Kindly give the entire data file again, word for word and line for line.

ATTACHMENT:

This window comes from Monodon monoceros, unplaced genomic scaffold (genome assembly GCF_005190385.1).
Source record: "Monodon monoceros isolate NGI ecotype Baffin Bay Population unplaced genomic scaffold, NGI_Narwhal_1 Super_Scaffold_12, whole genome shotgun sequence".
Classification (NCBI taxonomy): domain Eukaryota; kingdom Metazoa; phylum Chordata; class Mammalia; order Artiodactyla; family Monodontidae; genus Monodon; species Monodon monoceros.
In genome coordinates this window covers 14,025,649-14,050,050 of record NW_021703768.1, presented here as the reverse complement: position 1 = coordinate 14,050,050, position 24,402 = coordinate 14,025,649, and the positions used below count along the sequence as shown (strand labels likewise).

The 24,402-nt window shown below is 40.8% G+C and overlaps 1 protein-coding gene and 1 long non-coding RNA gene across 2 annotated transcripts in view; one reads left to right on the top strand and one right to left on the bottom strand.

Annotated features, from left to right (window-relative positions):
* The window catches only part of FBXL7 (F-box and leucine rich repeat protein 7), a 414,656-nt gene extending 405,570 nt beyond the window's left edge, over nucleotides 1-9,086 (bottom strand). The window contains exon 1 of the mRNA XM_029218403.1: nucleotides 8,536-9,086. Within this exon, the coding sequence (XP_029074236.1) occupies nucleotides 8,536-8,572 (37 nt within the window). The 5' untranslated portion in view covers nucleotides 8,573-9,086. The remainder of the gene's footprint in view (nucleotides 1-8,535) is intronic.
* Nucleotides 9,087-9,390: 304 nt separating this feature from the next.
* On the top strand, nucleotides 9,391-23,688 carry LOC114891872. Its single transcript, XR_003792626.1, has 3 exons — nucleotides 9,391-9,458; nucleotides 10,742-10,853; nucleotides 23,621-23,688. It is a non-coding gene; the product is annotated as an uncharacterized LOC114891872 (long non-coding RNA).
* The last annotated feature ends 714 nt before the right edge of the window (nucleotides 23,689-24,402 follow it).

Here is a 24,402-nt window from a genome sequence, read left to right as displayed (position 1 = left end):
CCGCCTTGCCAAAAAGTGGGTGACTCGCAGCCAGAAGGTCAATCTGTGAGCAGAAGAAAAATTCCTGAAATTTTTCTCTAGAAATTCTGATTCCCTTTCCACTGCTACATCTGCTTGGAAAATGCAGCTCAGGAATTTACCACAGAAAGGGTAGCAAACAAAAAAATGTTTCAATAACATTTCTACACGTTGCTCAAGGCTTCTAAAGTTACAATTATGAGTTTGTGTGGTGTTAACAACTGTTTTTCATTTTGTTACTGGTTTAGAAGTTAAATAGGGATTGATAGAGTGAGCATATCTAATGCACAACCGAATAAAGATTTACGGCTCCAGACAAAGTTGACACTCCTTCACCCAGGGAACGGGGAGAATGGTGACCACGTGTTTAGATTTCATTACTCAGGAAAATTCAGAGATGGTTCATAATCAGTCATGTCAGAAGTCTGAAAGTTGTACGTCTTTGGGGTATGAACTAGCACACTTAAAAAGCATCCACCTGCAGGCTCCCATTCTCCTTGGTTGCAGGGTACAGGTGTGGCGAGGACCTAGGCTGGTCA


This window comes from Monodon monoceros, unplaced genomic scaffold (genome assembly GCF_005190385.1).
Source record: "Monodon monoceros isolate NGI ecotype Baffin Bay Population unplaced genomic scaffold, NGI_Narwhal_1 Super_Scaffold_12, whole genome shotgun sequence".
Classification (NCBI taxonomy): domain Eukaryota; kingdom Metazoa; phylum Chordata; class Mammalia; order Artiodactyla; family Monodontidae; genus Monodon; species Monodon monoceros.
In genome coordinates this window covers 14,025,649-14,050,050 of record NW_021703768.1, presented here as the reverse complement: position 1 = coordinate 14,050,050, position 24,402 = coordinate 14,025,649, and the positions used below count along the sequence as shown (strand labels likewise).

The 24,402-nt window shown below is 40.8% G+C and overlaps 1 protein-coding gene and 1 long non-coding RNA gene across 2 annotated transcripts in view; one reads left to right on the top strand and one right to left on the bottom strand.

Annotated features, from left to right (window-relative positions):
* The window catches only part of FBXL7 (F-box and leucine rich repeat protein 7), a 414,656-nt gene extending 405,570 nt beyond the window's left edge, over nucleotides 1-9,086 (bottom strand). The window contains exon 1 of the mRNA XM_029218403.1: nucleotides 8,536-9,086. Within this exon, the coding sequence (XP_029074236.1) occupies nucleotides 8,536-8,572 (37 nt within the window). The 5' untranslated portion in view covers nucleotides 8,573-9,086. The remainder of the gene's footprint in view (nucleotides 1-8,535) is intronic.
* Nucleotides 9,087-9,390: 304 nt separating this feature from the next.
* On the top strand, nucleotides 9,391-23,688 carry LOC114891872. Its single transcript, XR_003792626.1, has 3 exons — nucleotides 9,391-9,458; nucleotides 10,742-10,853; nucleotides 23,621-23,688. It is a non-coding gene; the product is annotated as an uncharacterized LOC114891872 (long non-coding RNA).
* The last annotated feature ends 714 nt before the right edge of the window (nucleotides 23,689-24,402 follow it).

Here is a 24,402-nt window from a genome sequence, read left to right as displayed (position 1 = left end):
CCGCCTTGCCAAAAAGTGGGTGACTCGCAGCCAGAAGGTCAATCTGTGAGCAGAAGAAAAATTCCTGAAATTTTTCTCTAGAAATTCTGATTCCCTTTCCACTGCTACATCTGCTTGGAAAATGCAGCTCAGGAATTTACCACAGAAAGGGTAGCAAACAAAAAAATGTTTCAATAACATTTCTACACGTTGCTCAAGGCTTCTAAAGTTACAATTATGAGTTTGTGTGGTGTTAACAACTGTTTTTCATTTTGTTACTGGTTTAGAAGTTAAATAGGGATTGATAGAGTGAGCATATCTAATGCACAACCGAATAAAGATTTACGGCTCCAGACAAAGTTGACACTCCTTCACCCAGGGAACGGGGAGAATGGTGACCACGTGTTTAGATTTCATTACTCAGGAAAATTCAGAGATGGTTCATAATCAGTCATGTCAGAAGTCTGAAAGTTGTACGTCTTTGGGGTATGAACTAGCACACTTAAAAAGCATCCACCTGCAGGCTCCCATTCTCCTTGGTTGCAGGGTACAGGTGTGGCGAGGACCTAGGCTGGTCA